When Pakistan are on their game, no cricket fan can help but enjoy watching them. They're capable of producing simply breath-taking performances when they're up against the wall (admittedly more in the shorter format). Just look at Shahid Afridi in the World T20 last year.
And yet, with great power comes great inconsistency. Maybe it's an artistic temperament. Whatever the explanation, the same team that overcame Sri Lanka last June might turn around and be skittled for 70 runs the next day. Umar Gul, after taking 4 for 15, might turn around and go wicketless for 50 runs.
Now I'm an Irish sports fan. I'm as used to a talented team blowing games, or an untalented team winning games as anyone. I've watched Holland knock us out of every football tournament in the 90s, and seen Padraig Harrington finish second 4 million times. I know frustration. But I've got to admit, the Pakistan Cricket Board has me on this one.
For a start, after the team lost 5-0 in Australia in the ODIs, after a disastrous Test series, the Board started to investigate whether there had been match-fixing involved. No, lads, youse were just rubbish. Nice as it would be to blame the dismal performance on greedy players and cunning gamblers, it was just some bad cricket against a superior team.
There were some highlights to the tour - Shahid Afridi giving the ball a couple of chomps while the 27 TV cameras watched him with interest.
But the PCB has gone further than anyone could have predicted, and for the players involved, it's not a laughing matter.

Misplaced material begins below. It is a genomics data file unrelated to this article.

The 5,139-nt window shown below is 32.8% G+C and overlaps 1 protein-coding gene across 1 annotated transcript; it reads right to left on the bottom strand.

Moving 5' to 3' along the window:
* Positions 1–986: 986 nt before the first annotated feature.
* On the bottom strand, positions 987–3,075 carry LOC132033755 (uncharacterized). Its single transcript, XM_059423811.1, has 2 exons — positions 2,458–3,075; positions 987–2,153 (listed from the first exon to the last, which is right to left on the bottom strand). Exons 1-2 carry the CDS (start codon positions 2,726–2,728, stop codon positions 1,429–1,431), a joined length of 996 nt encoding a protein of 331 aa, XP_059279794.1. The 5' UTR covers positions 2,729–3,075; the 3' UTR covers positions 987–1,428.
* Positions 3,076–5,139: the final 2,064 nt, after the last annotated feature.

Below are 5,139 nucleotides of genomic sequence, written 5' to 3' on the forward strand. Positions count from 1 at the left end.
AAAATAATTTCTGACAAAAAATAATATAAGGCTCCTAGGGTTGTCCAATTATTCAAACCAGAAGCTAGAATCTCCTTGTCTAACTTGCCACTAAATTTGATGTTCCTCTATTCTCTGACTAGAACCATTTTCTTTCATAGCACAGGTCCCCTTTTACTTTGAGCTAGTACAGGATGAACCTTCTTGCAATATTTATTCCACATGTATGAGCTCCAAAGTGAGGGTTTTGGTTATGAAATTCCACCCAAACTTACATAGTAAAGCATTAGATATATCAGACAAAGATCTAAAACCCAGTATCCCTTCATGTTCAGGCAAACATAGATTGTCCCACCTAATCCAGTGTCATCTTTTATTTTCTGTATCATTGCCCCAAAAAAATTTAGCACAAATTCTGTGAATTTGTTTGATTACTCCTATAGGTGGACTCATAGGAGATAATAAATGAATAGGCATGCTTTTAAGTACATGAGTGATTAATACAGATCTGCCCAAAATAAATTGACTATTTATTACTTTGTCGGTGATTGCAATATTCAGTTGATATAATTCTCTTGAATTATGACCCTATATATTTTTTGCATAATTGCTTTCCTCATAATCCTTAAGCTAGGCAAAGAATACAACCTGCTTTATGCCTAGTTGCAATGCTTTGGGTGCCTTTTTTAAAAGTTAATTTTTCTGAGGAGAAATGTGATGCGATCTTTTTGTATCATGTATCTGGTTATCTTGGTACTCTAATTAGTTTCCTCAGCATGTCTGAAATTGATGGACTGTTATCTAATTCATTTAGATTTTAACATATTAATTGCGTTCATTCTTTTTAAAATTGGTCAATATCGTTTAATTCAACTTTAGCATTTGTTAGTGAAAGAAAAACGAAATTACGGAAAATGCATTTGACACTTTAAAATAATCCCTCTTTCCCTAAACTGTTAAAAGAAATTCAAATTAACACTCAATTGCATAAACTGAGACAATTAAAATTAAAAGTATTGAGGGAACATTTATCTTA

Mohammad Yousuf and Younis Khan, the in-fighting captaincy-swappers have both been handed indefinite bans from playing in any format, while Shoaib Malik (another stand-in captain and Naved-ul-Hasan have been banned for a year. Kamran and Umar Akmal have been fined and put on six-month probation, along with Boom-Boom Afridi himself.
This is by far the most drastic action taken by a national board in anyone's memory, and yet people are still scratching their heads a bit. Yousuf and Younis had some rough times as captains, no doubt, but this measure has effectively ended their careers - no one saw that coming. Kamran and Umar were both embroiled in controversy when the former lost his place in Sydney, and they can count themselves lucky with the bans. Or maybe, as a cynic like myself would suggest, the fact that they're two of the best batsmen in the team has helped them a little bit.
Pakistani cricket has never been a calm affair, nor has the captaincy ever been an easy job - when the Irish dumped them out of the 2007 World Cup Imzamam-ul-Haq was having effigies of himself burned back at home, and no one's still quite sure what happened to Bob Woolmer.
I haven't figured out if the PCB are to be applauded for this radical move or not - Pakistani cricket needs a fresh start alright, but with jester Afridi still around will that ever happen?
He can hit the ball a mile though.